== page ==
One of my favorite parts of married life is sharing our faith. We both love God and we both love learning. It has been an amazing blessing for Steve to be working out of the home again. I love the brief interruptions in my day as Steve takes the walk from the office to the break-room, (our kitchen).
He shares thought provoking things, and I want to share this mornings discussion. It is about the Hebrew word for knowing. In the Hebrew perspective knowing isn’t a mental or intellectual thing, it experiential. It’s about having intimate, experiential knowledge of something or someone.
That brings new light to God’s reason for not wanting Adam and Eve to eat from the Tree of the Knowledge of Good and Evil in the Garden of Eden. He isn’t a spoil sport, and He wasn’t trying to leave them ignorant. He wanted to protect them from having an intimate relationship with evil, and all the pain that permeates our lives when we sin. If you have ever experienced, or been the cause of the ripple affect that flows unchecked from sin, the realization that God wanted to prevent that kind of pain, even at the very beginning of creation, brings tremendous comfort.
It also brings new depth to the words from the song, “I want to know You more.” That phrase is true about our relationship with God, and if we are brave enough, our relationships within the Church. I have very few friends about whom I can say, “I want to know you more” in the Hebrew sense. Those for whom that is true are cherished beyond words.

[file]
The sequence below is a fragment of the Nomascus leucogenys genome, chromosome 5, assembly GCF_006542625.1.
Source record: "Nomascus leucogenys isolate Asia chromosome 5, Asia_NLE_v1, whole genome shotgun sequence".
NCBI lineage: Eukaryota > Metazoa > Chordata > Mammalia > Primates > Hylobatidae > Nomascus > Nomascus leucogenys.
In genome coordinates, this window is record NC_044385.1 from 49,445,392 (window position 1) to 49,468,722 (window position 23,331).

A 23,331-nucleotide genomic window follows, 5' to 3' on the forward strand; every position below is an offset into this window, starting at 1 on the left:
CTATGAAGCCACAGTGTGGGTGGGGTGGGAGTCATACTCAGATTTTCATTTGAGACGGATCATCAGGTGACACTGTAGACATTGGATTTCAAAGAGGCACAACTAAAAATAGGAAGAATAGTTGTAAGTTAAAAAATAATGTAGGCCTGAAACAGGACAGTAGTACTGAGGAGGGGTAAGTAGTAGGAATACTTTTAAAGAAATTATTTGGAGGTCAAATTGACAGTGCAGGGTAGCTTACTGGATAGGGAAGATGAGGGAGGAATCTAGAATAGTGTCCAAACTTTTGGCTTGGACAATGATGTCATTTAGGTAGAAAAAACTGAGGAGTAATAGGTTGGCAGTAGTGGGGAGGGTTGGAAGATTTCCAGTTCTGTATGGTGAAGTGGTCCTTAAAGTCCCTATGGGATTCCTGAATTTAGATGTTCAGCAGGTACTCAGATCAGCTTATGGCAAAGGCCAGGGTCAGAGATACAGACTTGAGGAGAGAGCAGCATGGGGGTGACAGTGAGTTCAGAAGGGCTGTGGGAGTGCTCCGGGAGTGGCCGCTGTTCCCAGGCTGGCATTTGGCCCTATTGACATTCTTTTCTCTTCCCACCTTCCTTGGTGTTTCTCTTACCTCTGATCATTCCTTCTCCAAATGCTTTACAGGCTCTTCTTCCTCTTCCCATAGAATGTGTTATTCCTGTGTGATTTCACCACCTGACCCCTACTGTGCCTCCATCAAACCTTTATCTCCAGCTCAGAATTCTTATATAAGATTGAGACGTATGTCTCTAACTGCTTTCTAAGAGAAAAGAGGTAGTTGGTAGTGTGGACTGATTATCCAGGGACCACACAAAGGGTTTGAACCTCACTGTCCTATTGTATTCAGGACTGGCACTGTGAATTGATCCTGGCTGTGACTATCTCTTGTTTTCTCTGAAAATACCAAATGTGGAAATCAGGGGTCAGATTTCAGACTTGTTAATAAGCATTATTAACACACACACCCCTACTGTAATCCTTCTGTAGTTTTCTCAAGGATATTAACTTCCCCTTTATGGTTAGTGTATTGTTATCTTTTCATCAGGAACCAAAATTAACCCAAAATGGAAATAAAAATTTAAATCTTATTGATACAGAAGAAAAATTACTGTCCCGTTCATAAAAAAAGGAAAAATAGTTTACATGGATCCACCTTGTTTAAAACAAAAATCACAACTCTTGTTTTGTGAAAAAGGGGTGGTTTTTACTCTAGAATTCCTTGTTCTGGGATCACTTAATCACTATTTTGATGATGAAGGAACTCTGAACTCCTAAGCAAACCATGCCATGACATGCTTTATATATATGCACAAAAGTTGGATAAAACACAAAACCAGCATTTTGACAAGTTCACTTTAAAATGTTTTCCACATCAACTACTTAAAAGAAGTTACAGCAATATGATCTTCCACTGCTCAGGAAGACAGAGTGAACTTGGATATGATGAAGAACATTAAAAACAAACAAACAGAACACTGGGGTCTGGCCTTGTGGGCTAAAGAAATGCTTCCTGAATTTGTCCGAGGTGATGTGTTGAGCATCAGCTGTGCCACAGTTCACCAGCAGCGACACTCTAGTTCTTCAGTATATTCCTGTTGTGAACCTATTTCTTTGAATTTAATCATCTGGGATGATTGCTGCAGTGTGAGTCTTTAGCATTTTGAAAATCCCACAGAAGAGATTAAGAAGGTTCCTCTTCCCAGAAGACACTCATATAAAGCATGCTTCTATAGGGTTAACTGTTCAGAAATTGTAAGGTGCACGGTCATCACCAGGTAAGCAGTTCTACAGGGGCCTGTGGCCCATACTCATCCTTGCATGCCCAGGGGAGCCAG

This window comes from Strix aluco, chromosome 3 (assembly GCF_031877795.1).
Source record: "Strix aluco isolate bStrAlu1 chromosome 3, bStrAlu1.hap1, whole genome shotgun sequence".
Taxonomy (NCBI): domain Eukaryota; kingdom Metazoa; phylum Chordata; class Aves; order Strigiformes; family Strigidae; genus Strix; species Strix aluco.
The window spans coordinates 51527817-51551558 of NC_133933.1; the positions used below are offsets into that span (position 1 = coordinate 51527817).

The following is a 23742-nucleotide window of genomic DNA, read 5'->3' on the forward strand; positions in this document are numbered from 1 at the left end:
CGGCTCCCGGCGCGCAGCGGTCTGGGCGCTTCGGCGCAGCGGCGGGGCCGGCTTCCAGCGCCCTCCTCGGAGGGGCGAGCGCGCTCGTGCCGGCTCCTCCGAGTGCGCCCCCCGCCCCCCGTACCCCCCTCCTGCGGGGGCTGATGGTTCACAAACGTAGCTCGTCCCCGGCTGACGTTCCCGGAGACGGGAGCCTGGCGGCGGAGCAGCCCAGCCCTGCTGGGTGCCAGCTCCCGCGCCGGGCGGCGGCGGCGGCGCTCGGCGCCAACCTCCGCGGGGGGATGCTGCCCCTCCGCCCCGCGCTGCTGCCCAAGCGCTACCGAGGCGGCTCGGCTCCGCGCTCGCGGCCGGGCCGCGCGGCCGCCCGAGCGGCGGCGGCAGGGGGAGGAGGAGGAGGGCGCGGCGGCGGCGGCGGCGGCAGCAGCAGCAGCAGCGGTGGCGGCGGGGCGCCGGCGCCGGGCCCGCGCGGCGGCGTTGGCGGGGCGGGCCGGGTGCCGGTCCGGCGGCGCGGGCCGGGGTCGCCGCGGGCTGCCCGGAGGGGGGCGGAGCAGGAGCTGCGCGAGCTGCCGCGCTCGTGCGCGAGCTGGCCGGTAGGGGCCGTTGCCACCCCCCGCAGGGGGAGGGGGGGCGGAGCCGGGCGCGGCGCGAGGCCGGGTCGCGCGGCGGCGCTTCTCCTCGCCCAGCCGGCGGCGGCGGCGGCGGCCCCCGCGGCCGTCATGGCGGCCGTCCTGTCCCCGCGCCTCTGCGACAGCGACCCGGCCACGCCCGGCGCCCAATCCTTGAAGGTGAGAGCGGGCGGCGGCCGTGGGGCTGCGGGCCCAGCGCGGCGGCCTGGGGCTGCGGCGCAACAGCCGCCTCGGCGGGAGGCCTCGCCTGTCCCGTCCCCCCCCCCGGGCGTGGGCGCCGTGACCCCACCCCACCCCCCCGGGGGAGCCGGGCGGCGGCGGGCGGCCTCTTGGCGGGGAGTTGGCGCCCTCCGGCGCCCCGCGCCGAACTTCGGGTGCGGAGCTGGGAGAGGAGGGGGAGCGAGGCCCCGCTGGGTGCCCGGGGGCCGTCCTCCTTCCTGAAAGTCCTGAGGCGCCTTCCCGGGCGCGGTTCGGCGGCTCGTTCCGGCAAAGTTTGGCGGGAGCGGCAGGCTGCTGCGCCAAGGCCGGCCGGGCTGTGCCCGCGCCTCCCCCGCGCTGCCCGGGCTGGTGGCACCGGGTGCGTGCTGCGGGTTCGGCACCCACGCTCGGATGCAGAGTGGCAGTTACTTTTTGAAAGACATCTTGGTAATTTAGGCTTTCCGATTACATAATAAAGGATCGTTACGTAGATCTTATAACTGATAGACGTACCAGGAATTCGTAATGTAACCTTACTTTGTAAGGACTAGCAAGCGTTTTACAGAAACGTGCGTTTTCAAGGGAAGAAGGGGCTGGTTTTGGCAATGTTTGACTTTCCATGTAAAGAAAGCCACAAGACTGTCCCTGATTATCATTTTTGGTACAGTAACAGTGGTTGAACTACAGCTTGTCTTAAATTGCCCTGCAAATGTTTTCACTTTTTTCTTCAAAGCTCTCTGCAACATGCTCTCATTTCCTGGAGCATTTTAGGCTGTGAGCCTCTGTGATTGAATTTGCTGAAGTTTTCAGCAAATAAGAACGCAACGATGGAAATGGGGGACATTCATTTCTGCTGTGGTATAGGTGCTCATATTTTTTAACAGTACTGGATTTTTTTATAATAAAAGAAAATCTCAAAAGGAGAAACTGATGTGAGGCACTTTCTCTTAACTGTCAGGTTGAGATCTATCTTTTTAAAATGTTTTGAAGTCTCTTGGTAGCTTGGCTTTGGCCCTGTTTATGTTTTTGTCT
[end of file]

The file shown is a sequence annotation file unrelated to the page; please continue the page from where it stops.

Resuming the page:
Laura Maria Alysia Naomi Magana, (sorry if I mis-spelled a name) was the first one I trusted in that way and I miss her to this day. Laura you showed me precious treasure in the words, “You are being such a brat today. What’s going on?” You have been too far away for too long and I am so grateful for facebook!
Suzy Schneider, a high school friend came so very close, and she is in my mind and heart more frequently than I would ever have expected when I left Berkeley. I believe that whatever I shared with her even today, I would be loved and accepted whether or not I was understood.
There have been names added to my list of those I deeply trust since then, but the list isn’t very long, and I think that is okay. It is scary to trust with such depth.
I will be forever grateful for my years in YWAM that started me on such a wonderful journey of knowing God, not just intellectualizing God.